Chanel CEO Leena Nair Is Testing a World Run by Women

Featured & Cover Chanel CEO Leena Nair Is Testing a World Run by Women

or all the talk of promoting and valuing women in businesses, there’s been depressingly little progress in boardrooms and C-suites in the past few years. One notable exception is Leena Nair, who became global CEO of Chanel in January 2022. An outsider to the fashion world, Nair is hoping to pioneer a different kind of leadership—one that celebrates compassion, empathy, and kindness.

“It’s a great time to show that the days of the superhero leader are behind us,” says Nair, who grew up in rural India and now lives in London. “I have always believed in the collective voice, in diverse perspectives; if I sit in a meeting, I want to listen to every voice around the table, not just the dominant ones.”

It may be a surprising approach from the CEO of a luxury brand known for purses that sell for thousands of dollars, but Nair, 54, has proved throughout her career that she can succeed while still doing good for employees—and the world. She spent 30 years at consumer packaged-goods giant Unilever, nearly six of them as the head of human resources, where she increased the share of female managers from 38% to 50% and helped the company become known for its socially conscious initiatives. (“You have to make it a business priority like any other, which means you have to set targets and hold people accountable,” she says, about how she achieved gender parity at Unilever.)

More than 60% of management positions at Chanel are held by women, which she argues positions the company to show the rest of the world what business can look like when women are in charge. “We’re putting people relations in the heart of everything we do, which can sometimes get crowded out in the AI world,” she says.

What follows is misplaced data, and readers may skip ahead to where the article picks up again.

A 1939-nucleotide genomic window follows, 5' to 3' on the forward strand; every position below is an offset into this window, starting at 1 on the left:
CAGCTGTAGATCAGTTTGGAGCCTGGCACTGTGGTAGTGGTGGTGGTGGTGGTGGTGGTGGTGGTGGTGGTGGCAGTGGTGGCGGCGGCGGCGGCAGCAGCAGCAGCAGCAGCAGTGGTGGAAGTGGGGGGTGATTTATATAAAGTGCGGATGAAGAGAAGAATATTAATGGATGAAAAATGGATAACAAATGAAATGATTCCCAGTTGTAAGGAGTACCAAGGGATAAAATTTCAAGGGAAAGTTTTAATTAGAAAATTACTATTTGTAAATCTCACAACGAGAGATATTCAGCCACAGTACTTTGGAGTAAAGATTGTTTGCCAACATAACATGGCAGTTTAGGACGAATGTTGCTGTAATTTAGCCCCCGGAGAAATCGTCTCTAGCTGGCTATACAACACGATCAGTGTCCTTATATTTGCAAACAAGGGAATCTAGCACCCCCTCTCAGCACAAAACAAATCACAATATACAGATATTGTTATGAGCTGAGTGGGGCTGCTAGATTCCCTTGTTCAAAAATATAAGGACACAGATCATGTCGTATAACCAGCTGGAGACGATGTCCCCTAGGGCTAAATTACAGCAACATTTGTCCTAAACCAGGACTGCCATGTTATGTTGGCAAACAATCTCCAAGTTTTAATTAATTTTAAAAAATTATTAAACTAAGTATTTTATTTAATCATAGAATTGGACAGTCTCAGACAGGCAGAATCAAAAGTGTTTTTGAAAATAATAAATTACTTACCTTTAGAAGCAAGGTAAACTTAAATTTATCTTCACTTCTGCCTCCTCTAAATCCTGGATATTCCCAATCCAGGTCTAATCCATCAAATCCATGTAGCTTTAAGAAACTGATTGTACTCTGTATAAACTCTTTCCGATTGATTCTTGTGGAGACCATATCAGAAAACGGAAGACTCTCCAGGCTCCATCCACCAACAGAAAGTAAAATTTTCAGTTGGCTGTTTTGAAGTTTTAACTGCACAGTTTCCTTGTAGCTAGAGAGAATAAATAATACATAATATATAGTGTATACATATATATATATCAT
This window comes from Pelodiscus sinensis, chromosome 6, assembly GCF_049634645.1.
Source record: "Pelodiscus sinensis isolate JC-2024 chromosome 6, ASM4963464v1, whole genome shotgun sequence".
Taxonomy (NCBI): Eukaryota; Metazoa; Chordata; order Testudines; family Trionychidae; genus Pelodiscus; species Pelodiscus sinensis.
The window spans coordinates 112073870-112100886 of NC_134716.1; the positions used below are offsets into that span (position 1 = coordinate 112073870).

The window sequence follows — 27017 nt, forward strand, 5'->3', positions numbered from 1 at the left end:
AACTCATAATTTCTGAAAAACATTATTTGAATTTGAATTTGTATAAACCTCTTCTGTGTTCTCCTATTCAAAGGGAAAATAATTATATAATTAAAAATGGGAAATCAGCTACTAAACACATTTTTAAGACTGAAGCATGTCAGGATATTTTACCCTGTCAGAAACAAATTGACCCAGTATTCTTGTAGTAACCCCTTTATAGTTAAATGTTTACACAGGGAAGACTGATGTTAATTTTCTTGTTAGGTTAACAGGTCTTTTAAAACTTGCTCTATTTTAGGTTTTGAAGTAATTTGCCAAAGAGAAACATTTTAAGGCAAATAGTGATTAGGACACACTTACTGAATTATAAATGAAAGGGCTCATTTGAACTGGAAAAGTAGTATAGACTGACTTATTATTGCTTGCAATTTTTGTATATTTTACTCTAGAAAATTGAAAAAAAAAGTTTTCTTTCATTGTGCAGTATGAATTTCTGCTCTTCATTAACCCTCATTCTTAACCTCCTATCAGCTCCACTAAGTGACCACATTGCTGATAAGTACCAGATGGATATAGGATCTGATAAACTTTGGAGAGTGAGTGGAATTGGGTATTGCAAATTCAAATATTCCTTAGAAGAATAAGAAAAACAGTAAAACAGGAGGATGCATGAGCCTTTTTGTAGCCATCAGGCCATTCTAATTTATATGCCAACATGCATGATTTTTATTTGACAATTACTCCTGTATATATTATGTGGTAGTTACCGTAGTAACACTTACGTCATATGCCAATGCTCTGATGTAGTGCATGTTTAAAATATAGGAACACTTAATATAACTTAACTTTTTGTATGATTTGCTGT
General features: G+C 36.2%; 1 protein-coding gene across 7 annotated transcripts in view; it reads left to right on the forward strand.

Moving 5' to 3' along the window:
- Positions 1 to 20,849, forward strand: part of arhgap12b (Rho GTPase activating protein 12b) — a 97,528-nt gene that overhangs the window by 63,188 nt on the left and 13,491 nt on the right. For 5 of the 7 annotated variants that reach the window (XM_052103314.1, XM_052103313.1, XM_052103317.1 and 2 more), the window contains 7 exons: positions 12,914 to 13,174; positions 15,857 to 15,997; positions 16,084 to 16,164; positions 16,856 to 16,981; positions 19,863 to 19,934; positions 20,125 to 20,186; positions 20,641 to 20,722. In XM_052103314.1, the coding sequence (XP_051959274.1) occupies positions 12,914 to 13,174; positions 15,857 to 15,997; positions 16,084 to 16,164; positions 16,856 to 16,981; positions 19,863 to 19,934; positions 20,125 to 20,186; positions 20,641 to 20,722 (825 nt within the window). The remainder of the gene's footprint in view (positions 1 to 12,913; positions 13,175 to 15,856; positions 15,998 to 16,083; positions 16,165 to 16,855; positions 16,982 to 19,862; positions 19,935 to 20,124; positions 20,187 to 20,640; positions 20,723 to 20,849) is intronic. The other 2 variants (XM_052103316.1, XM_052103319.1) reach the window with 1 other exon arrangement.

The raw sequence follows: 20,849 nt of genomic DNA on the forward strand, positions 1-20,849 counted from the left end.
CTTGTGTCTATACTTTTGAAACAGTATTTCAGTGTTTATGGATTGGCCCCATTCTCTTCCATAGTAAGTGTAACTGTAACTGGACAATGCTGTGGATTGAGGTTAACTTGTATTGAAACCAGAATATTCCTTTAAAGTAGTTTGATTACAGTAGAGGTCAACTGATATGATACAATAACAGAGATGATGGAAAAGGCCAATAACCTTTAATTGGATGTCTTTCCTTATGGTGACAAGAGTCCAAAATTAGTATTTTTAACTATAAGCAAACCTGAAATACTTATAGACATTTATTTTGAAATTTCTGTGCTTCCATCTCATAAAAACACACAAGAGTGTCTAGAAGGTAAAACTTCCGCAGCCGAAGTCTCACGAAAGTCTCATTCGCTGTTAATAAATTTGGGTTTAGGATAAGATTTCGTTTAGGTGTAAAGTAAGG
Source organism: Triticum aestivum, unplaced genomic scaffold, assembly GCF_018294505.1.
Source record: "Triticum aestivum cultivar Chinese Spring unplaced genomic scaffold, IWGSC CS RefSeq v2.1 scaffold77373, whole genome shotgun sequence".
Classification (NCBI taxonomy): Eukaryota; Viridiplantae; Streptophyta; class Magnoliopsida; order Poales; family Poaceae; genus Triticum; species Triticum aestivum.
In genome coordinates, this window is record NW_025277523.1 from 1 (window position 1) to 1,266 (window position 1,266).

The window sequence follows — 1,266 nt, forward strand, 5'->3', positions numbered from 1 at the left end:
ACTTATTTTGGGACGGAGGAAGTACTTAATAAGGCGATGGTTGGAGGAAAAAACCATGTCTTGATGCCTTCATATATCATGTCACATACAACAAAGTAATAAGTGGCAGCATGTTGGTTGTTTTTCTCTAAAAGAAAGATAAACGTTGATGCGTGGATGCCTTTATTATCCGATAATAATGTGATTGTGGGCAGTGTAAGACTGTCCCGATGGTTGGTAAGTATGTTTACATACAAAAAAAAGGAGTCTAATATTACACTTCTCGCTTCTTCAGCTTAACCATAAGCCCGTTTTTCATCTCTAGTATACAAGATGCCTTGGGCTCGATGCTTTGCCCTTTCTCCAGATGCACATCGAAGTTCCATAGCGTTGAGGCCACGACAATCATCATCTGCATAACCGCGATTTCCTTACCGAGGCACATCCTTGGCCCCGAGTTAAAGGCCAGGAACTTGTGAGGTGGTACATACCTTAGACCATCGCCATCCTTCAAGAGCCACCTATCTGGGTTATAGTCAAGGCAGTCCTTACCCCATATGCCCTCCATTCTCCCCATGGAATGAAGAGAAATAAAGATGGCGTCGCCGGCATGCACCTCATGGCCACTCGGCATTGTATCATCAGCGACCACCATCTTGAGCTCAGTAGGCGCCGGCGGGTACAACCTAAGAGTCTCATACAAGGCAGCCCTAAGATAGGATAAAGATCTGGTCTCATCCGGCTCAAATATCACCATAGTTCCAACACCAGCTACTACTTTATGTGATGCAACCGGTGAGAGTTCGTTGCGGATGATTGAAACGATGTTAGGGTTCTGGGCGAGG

Tami Aftab for TIME

Putting people first doesn’t mean just Chanel employees; Nair increased the amount of funding for Fondation Chanel, the company’s charitable arm, to $100 million from $20 million when she took the CEO role. It’s now one of the largest philanthropic organizations in the world working for the empowerment of women and girls. The nonprofit partners with local organizations in 57 countries, working on projects like supporting unmarried women in Korea, helping women plant mangrove trees in India, and bolstering affordable care in the U.S. “We really believe that when women thrive, the world thrives,” she says.

Though few of Nair’s female relatives had pursued careers or higher education, she was determined to go to university to study technology and engineering. And she’s grown used to breaking barriers: in the 1990s, as a young executive, she was the only woman working at a Unilever factory in Chennai, India—such a rarity that buses would stop at the gate of the estate so that workers could see her. “I was once upon a time somebody dreaming to have resources and opportunities and the ability to have a voice in the world,” she says. “It’s so gratifying to be able to work with a team to do that for millions of women.”

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